In recent years, Singapore has become somewhat of a hotspot for art exhibitions. The latest exhibit, Disini, will be held at Gilman Barracks until September 2018, with no entry charges!
Disini isn’t just a series of installations but a festival that also includes events held from time to time. The current installation features works from seven local and international artists.
Here are five of the outdoor installations currently on display and my thoughts on whether they’re worth a visit.
The most eye-catching installation of Disini is the Nenas Estate, which also serves as the heart of the exhibit. Contributed by fashion collective MASH-UP, it’s a nod to the former pineapple-shaped playground at Tampines.
If you’re entering Gilman Barracks from the main entrance, this will likely be the first exhibit that you spot.
With its quirky design and pastel pops of colour, this exhibit has already become a popular photo spot, appearing on the feeds of influencers like Daryl Aiden. It was also featured in a local clothing brand’s lookbook.
However, the exhibit isn’t just Instagram-friendly but also serves as a functional pavilion for events and performances! Keep a look out for announcements of upcoming events on Disini’s facebook page.
Located beside Nenas Estate is an installation by Anon Pairot from Thailand. The vibrant colours of this exhibit was what caught my eye.
I couldn’t resist reliving childhood memories of riding up and down on a see-saw, though those were typically a lot less colourful back in the day.
But, the flag that stood right in the middle of the see-saw was perplexing. Why did Anon Pairot include something that’s so obstructive to one’s field of vision?
Upon closer scrutiny, I realised that the flag was actually a screen grab. The structure is supposed to prompt the audience to think about cyberspace and one’s identity.
A short walk down from Nenas Estate stands Block 07, featuring a wall that has been painted by Argentinian-Spanish artist Felipe Pantone. This particular wall stands out immediately against its other monotone counterparts.
Chromodynamica refers to the interaction of colours and in this case, showcases Felipe Pantone’s signature style of mixing colours with blacks. The colours are a mix of smooth ombre blends and jarring juxtapositions, resulting in a strong frame of contrasts.
What looks like a giant billboard of sorts is actually Dawn Ng’s contribution to Disini. This text-based installation is unique compared to its more visual counterparts.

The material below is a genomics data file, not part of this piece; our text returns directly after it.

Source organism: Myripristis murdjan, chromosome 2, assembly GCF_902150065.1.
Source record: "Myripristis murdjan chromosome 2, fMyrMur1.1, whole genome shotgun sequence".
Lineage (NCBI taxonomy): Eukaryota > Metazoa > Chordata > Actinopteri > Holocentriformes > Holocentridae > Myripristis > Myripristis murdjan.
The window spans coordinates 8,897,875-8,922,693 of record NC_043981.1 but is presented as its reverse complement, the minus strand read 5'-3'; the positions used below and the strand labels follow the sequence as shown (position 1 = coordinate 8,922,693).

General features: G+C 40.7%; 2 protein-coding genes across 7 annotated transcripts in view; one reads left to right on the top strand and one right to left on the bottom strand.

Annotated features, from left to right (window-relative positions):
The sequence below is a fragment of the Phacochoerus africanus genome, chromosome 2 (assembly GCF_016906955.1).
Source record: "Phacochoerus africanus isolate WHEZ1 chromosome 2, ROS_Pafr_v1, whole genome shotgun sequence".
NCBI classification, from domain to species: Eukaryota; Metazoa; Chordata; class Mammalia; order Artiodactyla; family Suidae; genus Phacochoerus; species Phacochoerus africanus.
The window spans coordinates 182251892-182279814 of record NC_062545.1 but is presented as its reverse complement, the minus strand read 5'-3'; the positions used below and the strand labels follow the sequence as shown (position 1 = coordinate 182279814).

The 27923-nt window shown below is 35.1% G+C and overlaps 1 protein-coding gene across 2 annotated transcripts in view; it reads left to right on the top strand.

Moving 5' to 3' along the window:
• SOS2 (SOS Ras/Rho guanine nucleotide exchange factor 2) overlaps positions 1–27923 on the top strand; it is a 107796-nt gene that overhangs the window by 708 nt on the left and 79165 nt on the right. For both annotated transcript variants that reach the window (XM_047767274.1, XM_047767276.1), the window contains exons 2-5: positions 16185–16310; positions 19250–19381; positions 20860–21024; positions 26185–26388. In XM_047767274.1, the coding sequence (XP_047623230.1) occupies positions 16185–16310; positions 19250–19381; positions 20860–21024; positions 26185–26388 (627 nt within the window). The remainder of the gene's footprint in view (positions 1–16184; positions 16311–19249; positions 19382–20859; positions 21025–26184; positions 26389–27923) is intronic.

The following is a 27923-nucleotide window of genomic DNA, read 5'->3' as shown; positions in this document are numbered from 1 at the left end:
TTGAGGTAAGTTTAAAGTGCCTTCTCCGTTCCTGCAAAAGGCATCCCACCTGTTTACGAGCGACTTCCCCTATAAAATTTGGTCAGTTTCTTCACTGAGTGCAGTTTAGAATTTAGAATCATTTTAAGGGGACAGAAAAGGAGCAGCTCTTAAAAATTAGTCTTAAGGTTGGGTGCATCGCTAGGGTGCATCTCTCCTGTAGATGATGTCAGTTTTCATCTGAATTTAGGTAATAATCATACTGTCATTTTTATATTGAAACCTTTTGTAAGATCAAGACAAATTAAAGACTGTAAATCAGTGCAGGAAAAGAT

I loved how the arrangement of the words echo the ping-ponging mentioned. By forcing the reader to jump from left to right to read the words in sequence, it mimics a game of ping-pong.
Here’s proof that art in the written form is equally as interesting!
If reading the title of this installation has left you perplexed and frustrated, that’s exactly how I felt when I saw it in real life. There seemed to be no rhyme or reason to any of the structures and I couldn’t figure out what they represented. It bugged me to no end.
However, the writeup of the exhibit explains that sculptor Nabilah Nordin’s intention was indeed to have a series of a nonsensical structures. These are made of welded metal coated in cement and paint and inspired by each of the sounds in the installation’s title.
Think of it as a physical onomatopoeia, perhaps?
Nabilah Nordin wanted the audience to appreciate the uneven textures and surfaces as well as to take note of how they’re presented — commanding a large area of space.
Art is meant to provoke and to soothe and Disini has achieved both. Though I honestly couldn’t understand the interpretation behind some of the installations, I did appreciate how they were visually compelling.
Also, many of the exhibits are interactive, like the see-saw from No Country For Tomorrow, which adds a nice touch.
Since Gilman Barracks is located in a slightly obscure location, perhaps spend an evening exploring the exhibits and end it off with a meal at one of the restaurants and bars there?
A lot of walking will be involved since the installations are quite far apart so you’ll definitely work up an appetite. It’ll be a fun experience trying to decipher the meanings of certain exhibits and holding an artistic and intellectual debate with your friends!
Otherwise, some of the exhibits like the Nenas Estate will also make for a good photo backdrop!
Dates: 26 January 2018 – 30 September 2018
Price: Free entry
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